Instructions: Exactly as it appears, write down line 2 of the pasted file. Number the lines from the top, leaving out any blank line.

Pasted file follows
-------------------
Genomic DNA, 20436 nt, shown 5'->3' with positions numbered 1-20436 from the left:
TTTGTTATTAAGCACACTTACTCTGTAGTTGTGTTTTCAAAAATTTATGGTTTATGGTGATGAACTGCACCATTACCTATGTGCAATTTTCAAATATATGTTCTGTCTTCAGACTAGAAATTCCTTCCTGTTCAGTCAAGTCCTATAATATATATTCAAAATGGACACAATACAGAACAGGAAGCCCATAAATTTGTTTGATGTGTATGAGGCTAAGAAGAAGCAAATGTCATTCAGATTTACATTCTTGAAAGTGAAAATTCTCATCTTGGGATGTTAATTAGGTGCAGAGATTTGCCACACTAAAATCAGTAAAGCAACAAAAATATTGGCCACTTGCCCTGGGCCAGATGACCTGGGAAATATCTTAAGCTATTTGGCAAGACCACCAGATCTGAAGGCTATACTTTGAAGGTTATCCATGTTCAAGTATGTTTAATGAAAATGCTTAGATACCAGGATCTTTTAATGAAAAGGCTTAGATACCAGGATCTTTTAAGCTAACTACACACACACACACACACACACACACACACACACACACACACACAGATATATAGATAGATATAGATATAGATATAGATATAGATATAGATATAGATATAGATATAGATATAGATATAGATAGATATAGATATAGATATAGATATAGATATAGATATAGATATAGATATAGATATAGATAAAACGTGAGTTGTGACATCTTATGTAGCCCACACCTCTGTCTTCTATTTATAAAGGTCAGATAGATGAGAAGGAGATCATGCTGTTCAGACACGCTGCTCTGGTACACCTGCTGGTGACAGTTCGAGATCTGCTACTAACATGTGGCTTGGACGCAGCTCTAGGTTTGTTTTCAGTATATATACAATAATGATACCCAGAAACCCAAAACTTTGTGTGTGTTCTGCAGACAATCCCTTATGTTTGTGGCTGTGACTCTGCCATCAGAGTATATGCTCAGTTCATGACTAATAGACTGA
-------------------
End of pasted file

TTTGTTATTAAGCACACTTACTCTGTAGTTGTGTTTTCAAAAATTTATGGTTTATGGTGATGAACTGCACCATTACCTATGTGCAATTTTCAAATATATGTTCTGTCTTCAGACTAGAAATTCCTTCCTGTTCAGTCAAGTCCTATAATATATATTCAAAATGGACACAATACAGAACAGGAAGCCCATAAATTTGTTTGATGTGTATGAGGCTAAGAAGAAGCAAATGTCATTCAGATTTACATTCTTGAAAGTGAAAATTCTCATCTTGGGATGTTAATTAGGTGCAGAGATTTGCCACACTAAAATCAGTAAAGCAACAAAAATATTGGCCACTTGCCCTGGGCCAGATGACCTGGGAAATATCTTAAGCTATTTGGCAAGACCACCAGATCTGAAGGCTATACTTTGAAGGTTATCCATGTTCAAGTATGTTTAATGAAAATGCTTAGATACCAGGATCTTTTAATGAAAAGGCTTAGATACCAGGATCTTTTAAGCTAACTACACACACACACACACACACACACACACACACACACACACACACAGATATATAGATAGATATAGATATAGATATAGATATAGATATAGATATAGATATAGATATAGATATAGATATAGATAGATATAGATATAGATATAGATATAGATATAGATATAGATATAGATATAGATATAGATAAAACGTGAGTTGTGACATCTTATGTAGCCCACACCTCTGTCTTCTATTTATAAAGGTCAGATAGATGAGAAGGAGATCATGCTGTTCAGACACGCTGCTCTGGTACACCTGCTGGTGACAGTTCGAGATCTGCTACTAACATGTGGCTTGGACGCAGCTCTAGGTTTGTTTTCAGTATATATACAATAATGATACCCAGAAACCCAAAACTTTGTGTGTGTTCTGCAGACAATCCCTTATGTTTGTGGCTGTGACTCTGCCATCAGAGTATATGCTCAGTTCATGACTAATAGACTGA